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Governance of pro-European parties left bitter legacy for Moldova, president says

September 13, 2017, 15:24 UTC+3 CHISINAU

Moldova has been ruled by the coalition of pro-European parties since 2009

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Moldovan president Igor Dodon

Moldovan president Igor Dodon

© Sergei Ilnitsky/Pool Photo via AP

CHISINAU, September 13. /TASS/. Moldovan President Igor Dodon believes that the eight-year governance of the coalition of pro-European parties has left bitter legacy for the country, he told reporters after a meeting with new Head of the EU Delegation to Moldova Peter Michalko on Wednesday.

"I told the envoy that, unfortunately, eight years of the so-called European integration of the Chisinau authorities that gambled on the living standards in the EU have left bitter legacy," the head of state said. He stressed that Michalko used to work in Moldova and has knowledge of the situation in the country.

"He can’t be surprised with a EU banner flying over ministry buildings or cars. I’m also confident that he is neither surprised nor delighted with the imitation of a pro-European position by way of intention to place the European integration in the constitution as a priority," Dodon noted.

Head of the ruling Democratic Party of Moldova Vladimir Plahotniuc stated earlier that the ruling parliamentary majority intends to include in the framework law a regulation on the European integration as the country’s strategic course. He explained this initiative with the ruling of the Constitutional Court as of September 9, 2014, that says that commitment to European democratic values is the key element of Moldova’s constitutional identity.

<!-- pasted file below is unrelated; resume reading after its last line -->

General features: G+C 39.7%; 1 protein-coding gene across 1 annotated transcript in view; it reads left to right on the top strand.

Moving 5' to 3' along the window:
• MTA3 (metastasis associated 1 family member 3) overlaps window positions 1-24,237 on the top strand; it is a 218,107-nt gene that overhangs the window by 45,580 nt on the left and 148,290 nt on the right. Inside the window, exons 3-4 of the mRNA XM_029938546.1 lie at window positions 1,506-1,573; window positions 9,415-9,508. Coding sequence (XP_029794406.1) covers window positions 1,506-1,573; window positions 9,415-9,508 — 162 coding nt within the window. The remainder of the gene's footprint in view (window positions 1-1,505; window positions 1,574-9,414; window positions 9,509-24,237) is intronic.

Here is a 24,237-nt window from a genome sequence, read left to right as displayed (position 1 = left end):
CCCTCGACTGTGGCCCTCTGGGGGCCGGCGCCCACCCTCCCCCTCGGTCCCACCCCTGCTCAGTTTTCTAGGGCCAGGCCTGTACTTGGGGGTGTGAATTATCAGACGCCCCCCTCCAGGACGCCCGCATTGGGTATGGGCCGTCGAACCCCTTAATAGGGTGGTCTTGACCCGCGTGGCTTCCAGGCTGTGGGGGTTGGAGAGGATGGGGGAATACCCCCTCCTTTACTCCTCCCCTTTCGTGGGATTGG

The Party of Socialists of the Republic of Moldova (PSRM) that supports Dodon said, for its part, that it would block this initiative in the parliament. Votes of more than 67 out of 101 parliamentary members are needed to change the constitution, and the PSRM has about 60.

Failures of pro-European governance

Moldova has been ruled by the coalition of pro-European parties since 2009. The coalition leaders pledged to spare no effort to see Moldova as a member of the European Union. The coalition’s rule however was accompanied by an economic crisis, a series of corruption and political scandals. Last autumn, mass grass-roots protests erupted around the country when the country’s government was found to be behind the embezzlement of one billion euros from the banking system. Under pressure of these protests, two government were sent to resignation and former Prime Minister Vlad Filat, who was the leader of Moldova’s Liberal Democratic Party, the core of the ruling coalition, was arrested and convicted on corruption charges.

A new coalition was formed by two other members of the former coalition, the Democratic and Liberal Parties, and a number of lawmakers from opposition parties. However, latest opinion polls demonstrated that about 80% of Moldovans have no confidence in the government and the number of those who support the policy towards closer ties with the European Union has dropped since 2010 from 70 to 48%, despite the visa-free travel granted by the European Union, whereas the number of those who want integration with the Eurasian Economic Union (EAEU) exceeded 54%. These moods impacted the November 2016 presidential elections won by Igor Dodon, who then headed the PSRM that sought integration within the EAEU.

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